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An excerpt from www.HouseOfNames.com archives copyright 2000 - 2016


The Norman Conquest of England in 1066 brought much change to the island nation, including many immigrants with new names. Among these immigrants were the ancestors of the Barentand family, who lived in parishes at Cambridge, Berkshire, Somerset and Gloucester. Their original family seat was at Barentin in Normandy, and they were one of a group of families that draw their name from this location.

Barentand Early Origins



The surname Barentand was first found in Cambridge and Lincolnshire where they have held a family seat from very ancient times. Barrington or De Barenton was located near Caudebec, Normandy. [1]CITATION[CLOSE]
The Norman People and Their Existing Descendants in the British Dominions and the United States Of America. Baltimore: Genealogical Publishing, 1975. Print. (ISBN 0-8063-0636-X)
They were granted manors and estates by Duke William for their assistance at the Battle of Hastings in 1066 A.D.

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Barentand Spelling Variations


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Barentand Spelling Variations



A multitude of spelling variations characterize Norman surnames. Many variations occurred because Old and Middle English lacked any definite spelling rules. The introduction of Norman French to England also had a pronounced effect, as did the court languages of Latin and French. Therefore, one person was often referred to by several different spellings in a single lifetime. The various spellings include Barrington, Barentin, Berrington, Berington, Berinton, Barenten, Barenton, Barentine, Barentyn, Barrinton, Barrenkton, Barringston and many more.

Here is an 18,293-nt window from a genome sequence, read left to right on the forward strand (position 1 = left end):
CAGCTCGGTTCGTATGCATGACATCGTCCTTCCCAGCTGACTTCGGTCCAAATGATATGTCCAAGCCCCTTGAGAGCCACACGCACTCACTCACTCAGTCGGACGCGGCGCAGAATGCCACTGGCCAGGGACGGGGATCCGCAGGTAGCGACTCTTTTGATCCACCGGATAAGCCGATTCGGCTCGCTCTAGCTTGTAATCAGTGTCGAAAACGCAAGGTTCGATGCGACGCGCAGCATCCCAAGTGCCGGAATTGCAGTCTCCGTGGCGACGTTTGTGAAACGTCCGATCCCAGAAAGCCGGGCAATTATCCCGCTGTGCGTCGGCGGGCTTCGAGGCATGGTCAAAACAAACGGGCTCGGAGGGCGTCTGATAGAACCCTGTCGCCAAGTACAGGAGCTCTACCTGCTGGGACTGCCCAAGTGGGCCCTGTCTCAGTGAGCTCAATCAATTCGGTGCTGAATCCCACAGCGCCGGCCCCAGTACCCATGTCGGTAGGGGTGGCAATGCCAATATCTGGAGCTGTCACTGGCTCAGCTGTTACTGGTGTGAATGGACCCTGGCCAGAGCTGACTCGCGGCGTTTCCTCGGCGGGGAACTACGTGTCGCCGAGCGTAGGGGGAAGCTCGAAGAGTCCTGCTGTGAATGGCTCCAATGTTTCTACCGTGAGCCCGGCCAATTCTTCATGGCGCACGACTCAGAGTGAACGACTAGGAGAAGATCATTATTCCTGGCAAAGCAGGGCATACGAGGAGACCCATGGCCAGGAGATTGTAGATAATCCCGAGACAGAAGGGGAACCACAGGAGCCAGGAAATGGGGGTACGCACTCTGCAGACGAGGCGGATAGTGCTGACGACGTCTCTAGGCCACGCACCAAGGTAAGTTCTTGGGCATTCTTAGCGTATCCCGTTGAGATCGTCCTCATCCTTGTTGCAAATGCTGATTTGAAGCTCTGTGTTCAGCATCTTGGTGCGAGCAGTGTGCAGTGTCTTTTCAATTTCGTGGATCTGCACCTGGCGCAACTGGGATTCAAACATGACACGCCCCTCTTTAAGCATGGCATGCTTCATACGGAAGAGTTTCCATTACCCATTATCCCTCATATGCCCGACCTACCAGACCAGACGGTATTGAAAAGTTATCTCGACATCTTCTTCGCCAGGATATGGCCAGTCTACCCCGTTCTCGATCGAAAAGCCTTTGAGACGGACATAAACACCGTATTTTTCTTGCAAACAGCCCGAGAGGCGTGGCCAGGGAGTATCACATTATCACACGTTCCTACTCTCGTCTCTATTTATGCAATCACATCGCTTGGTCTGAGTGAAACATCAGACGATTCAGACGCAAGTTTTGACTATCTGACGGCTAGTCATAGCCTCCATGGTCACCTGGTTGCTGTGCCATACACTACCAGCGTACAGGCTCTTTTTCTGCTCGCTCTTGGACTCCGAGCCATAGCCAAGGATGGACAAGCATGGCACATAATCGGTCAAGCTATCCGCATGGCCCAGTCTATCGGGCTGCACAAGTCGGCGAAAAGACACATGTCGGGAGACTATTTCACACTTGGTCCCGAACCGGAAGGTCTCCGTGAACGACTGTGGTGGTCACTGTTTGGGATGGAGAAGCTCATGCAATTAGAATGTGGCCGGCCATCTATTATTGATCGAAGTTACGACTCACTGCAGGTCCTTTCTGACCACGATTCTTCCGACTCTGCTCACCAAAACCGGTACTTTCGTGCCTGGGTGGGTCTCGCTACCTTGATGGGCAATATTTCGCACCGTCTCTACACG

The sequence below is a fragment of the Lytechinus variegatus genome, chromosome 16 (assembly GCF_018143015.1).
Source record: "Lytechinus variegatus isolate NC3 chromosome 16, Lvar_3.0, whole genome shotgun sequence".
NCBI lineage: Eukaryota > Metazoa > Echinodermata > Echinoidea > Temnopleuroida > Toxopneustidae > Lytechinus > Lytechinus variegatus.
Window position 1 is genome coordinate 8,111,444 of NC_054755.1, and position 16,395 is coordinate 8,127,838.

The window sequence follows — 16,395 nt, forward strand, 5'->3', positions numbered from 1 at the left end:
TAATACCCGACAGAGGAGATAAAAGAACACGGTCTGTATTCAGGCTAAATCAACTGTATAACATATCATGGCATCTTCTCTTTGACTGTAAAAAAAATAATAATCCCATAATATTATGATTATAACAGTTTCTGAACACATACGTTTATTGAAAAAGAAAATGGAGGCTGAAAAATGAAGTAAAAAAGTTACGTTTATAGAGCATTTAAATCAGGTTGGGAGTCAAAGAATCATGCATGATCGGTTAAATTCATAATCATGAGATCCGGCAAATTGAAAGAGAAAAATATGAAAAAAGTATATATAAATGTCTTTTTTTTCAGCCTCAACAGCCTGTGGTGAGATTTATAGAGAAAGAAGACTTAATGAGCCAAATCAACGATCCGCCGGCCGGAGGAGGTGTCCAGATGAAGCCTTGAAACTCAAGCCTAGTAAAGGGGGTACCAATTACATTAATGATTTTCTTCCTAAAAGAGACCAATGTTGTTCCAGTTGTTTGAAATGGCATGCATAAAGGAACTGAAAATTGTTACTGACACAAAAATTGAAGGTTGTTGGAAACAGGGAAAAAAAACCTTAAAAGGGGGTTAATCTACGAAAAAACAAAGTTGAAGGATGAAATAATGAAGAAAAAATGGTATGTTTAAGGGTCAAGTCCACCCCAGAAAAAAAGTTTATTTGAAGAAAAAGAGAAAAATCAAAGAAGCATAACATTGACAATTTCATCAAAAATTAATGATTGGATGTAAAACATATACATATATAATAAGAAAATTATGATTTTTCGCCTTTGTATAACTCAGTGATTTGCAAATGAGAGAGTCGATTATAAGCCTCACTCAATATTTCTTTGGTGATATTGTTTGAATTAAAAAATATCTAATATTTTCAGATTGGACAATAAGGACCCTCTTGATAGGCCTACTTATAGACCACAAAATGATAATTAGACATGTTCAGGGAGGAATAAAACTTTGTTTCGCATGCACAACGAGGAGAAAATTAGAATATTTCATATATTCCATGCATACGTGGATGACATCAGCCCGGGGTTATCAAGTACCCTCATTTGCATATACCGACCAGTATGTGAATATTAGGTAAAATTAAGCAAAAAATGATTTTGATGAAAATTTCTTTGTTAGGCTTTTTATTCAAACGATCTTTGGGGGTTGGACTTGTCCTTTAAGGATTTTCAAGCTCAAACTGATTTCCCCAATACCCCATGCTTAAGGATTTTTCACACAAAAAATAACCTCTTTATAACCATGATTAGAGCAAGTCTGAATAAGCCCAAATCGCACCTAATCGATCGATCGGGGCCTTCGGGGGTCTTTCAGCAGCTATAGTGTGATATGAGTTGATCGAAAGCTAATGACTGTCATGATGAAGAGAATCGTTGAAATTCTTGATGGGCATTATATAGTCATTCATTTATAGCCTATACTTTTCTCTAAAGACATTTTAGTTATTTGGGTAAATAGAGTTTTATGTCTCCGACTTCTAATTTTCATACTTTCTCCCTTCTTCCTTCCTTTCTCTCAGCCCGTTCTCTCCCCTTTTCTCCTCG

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Barentand Early History


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Barentand Early History



This web page shows only a small excerpt of our Barentand research. Another 139 words (10 lines of text) covering the years 1917, 1588, 1570, 1628, 1601, 1611, 1621, 1628, 1644, 1621, 1629, 1605, 1683, 1645, 1648, 1660, 1679, 1671, 1715 and 1797 are included under the topic Early Barentand History in all our PDF Extended History products and printed products wherever possible.

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Barentand Early Notables (pre 1700)


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Barentand Early Notables (pre 1700)



Outstanding amongst the family at this time was John Berrington, High Sheriff of Herefordshire in 1588; Sir Francis Barrington, 1st Baronet ( ca. 1570-1628), an English lawyer and politician, Member of Parliament for Essex (1601-1611) and (1621-1628); his son, Sir Thomas Barrington, 2nd Baronet (died 1644)...

Another 44 words (3 lines of text) are included under the topic Early Barentand Notables in all our PDF Extended History products and printed products wherever possible.

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Barentand In Ireland


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Barentand In Ireland



Some of the Barentand family moved to Ireland, but this topic is not covered in this excerpt. Another 101 words (7 lines of text) about their life in Ireland is included in all our PDF Extended History products and printed products wherever possible.

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The Great Migration


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The Great Migration